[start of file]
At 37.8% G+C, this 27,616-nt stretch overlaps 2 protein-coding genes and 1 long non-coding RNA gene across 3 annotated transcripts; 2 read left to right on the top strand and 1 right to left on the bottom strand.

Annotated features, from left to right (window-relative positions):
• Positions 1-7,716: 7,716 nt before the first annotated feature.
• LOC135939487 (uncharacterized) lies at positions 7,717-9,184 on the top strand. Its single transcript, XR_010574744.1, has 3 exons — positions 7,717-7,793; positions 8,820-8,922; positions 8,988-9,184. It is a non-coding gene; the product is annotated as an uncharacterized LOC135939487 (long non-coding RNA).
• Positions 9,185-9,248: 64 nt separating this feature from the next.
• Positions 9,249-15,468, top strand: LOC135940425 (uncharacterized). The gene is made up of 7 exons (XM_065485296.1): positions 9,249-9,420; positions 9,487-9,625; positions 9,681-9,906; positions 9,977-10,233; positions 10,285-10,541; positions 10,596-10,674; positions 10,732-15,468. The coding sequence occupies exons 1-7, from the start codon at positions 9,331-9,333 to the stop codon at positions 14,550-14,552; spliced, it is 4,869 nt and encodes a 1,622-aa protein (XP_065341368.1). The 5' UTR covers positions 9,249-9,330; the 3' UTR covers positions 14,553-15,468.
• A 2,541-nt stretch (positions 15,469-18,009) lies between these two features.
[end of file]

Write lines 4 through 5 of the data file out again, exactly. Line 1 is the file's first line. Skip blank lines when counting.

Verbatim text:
• LOC135939487 (uncharacterized) lies at positions 7,717-9,184 on the top strand. Its single transcript, XR_010574744.1, has 3 exons — positions 7,717-7,793; positions 8,820-8,922; positions 8,988-9,184. It is a non-coding gene; the product is annotated as an uncharacterized LOC135939487 (long non-coding RNA).
• Positions 9,185-9,248: 64 nt separating this feature from the next.